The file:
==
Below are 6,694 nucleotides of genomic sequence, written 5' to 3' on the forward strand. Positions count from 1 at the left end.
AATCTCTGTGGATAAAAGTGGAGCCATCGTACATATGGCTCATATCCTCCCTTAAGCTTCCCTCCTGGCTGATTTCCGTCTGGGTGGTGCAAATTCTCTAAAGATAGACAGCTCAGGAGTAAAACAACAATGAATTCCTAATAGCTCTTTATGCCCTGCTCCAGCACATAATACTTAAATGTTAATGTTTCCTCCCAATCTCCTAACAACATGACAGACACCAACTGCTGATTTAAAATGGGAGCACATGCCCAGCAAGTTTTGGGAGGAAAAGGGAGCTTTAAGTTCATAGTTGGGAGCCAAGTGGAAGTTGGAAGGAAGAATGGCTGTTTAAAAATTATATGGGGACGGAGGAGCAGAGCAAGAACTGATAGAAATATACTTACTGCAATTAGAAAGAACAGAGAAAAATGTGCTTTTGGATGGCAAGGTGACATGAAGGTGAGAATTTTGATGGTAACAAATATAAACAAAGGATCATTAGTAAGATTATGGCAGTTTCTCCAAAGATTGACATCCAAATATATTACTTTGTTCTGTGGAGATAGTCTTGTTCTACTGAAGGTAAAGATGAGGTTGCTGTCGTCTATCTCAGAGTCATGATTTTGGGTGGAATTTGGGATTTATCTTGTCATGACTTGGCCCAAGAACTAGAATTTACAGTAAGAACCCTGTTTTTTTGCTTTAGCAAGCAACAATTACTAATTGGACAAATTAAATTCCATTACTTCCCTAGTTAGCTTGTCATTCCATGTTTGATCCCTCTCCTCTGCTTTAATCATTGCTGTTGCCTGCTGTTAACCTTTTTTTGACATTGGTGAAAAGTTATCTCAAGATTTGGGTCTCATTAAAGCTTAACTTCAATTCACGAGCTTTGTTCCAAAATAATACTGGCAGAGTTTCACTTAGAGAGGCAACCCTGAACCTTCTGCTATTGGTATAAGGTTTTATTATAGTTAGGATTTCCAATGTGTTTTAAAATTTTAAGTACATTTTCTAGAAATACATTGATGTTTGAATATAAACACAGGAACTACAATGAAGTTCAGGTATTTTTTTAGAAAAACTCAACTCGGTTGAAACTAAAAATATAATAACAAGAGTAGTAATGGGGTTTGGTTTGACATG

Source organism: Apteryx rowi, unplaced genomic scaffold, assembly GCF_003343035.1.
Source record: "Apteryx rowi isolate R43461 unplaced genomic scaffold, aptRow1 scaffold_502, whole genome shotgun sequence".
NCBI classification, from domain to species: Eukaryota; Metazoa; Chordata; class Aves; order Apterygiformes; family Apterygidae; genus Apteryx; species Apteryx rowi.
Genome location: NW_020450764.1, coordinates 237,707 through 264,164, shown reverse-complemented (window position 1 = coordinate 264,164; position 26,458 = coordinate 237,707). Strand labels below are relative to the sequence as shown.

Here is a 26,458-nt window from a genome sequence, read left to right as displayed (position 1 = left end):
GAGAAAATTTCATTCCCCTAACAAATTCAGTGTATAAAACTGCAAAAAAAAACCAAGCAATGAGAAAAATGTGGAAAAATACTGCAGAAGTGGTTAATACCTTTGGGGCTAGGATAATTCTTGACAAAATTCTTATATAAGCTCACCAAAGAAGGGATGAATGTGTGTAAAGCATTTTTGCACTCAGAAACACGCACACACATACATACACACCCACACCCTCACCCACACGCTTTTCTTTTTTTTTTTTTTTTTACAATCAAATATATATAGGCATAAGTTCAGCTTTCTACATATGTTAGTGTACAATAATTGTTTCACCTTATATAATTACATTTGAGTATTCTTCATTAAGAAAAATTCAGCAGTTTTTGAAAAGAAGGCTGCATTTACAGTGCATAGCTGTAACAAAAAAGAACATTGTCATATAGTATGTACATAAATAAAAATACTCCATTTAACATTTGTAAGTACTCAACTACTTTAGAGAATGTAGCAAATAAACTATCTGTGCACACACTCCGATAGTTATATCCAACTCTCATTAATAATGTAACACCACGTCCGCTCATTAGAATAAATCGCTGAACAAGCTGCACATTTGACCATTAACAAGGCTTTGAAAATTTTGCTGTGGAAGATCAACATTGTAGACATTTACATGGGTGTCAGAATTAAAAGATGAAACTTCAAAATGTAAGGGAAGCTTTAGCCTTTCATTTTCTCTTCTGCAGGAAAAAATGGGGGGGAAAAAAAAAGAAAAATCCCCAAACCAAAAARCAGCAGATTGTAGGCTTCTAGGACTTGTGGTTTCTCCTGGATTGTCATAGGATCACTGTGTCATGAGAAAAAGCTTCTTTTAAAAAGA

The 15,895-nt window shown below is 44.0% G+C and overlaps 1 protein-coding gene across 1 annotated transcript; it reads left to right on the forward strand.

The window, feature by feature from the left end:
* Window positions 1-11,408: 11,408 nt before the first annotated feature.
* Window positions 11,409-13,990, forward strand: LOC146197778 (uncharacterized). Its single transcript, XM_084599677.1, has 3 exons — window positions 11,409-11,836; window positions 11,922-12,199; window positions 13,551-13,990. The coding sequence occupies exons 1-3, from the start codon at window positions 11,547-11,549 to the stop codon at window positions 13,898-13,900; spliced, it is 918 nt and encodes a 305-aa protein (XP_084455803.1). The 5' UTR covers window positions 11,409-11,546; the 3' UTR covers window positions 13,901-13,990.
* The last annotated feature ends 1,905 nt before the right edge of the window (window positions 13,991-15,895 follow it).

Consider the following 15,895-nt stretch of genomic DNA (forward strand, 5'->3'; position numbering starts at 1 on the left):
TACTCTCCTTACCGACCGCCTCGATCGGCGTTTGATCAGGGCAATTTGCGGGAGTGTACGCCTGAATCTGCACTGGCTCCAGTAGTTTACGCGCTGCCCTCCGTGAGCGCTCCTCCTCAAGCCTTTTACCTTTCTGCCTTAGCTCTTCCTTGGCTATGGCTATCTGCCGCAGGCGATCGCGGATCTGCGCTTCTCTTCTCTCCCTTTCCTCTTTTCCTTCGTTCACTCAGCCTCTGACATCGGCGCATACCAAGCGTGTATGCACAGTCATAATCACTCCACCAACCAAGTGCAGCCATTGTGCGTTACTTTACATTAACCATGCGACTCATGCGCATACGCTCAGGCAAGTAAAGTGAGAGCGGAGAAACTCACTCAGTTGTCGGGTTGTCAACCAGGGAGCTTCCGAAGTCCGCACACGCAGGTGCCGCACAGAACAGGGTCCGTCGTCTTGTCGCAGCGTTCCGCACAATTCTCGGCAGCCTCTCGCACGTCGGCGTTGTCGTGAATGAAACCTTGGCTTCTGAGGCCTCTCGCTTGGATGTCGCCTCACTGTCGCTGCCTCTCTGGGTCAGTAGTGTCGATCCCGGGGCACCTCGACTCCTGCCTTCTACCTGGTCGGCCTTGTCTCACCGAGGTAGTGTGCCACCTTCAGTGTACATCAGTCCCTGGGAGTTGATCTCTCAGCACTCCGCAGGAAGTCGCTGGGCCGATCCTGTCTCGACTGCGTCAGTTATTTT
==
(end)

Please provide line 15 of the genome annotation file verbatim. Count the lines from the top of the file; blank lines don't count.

TACTCTCCTTACCGACCGCCTCGATCGGCGTTTGATCAGGGCAATTTGCGGGAGTGTACGCCTGAATCTGCACTGGCTCCAGTAGTTTACGCGCTGCCCTCCGTGAGCGCTCCTCCTCAAGCCTTTTACCTTTCTGCCTTAGCTCTTCCTTGGCTATGGCTATCTGCCGCAGGCGATCGCGGATCTGCGCTTCTCTTCTCTCCCTTTCCTCTTTTCCTTCGTTCACTCAGCCTCTGACATCGGCGCATACCAAGCGTGTATGCACAGTCATAATCACTCCACCAACCAAGTGCAGCCATTGTGCGTTACTTTACATTAACCATGCGACTCATGCGCATACGCTCAGGCAAGTAAAGTGAGAGCGGAGAAACTCACTCAGTTGTCGGGTTGTCAACCAGGGAGCTTCCGAAGTCCGCACACGCAGGTGCCGCACAGAACAGGGTCCGTCGTCTTGTCGCAGCGTTCCGCACAATTCTCGGCAGCCTCTCGCACGTCGGCGTTGTCGTGAATGAAACCTTGGCTTCTGAGGCCTCTCGCTTGGATGTCGCCTCACTGTCGCTGCCTCTCTGGGTCAGTAGTGTCGATCCCGGGGCACCTCGACTCCTGCCTTCTACCTGGTCGGCCTTGTCTCACCGAGGTAGTGTGCCACCTTCAGTGTACATCAGTCCCTGGGAGTTGATCTCTCAGCACTCCGCAGGAAGTCGCTGGGCCGATCCTGTCTCGACTGCGTCAGTTATTTT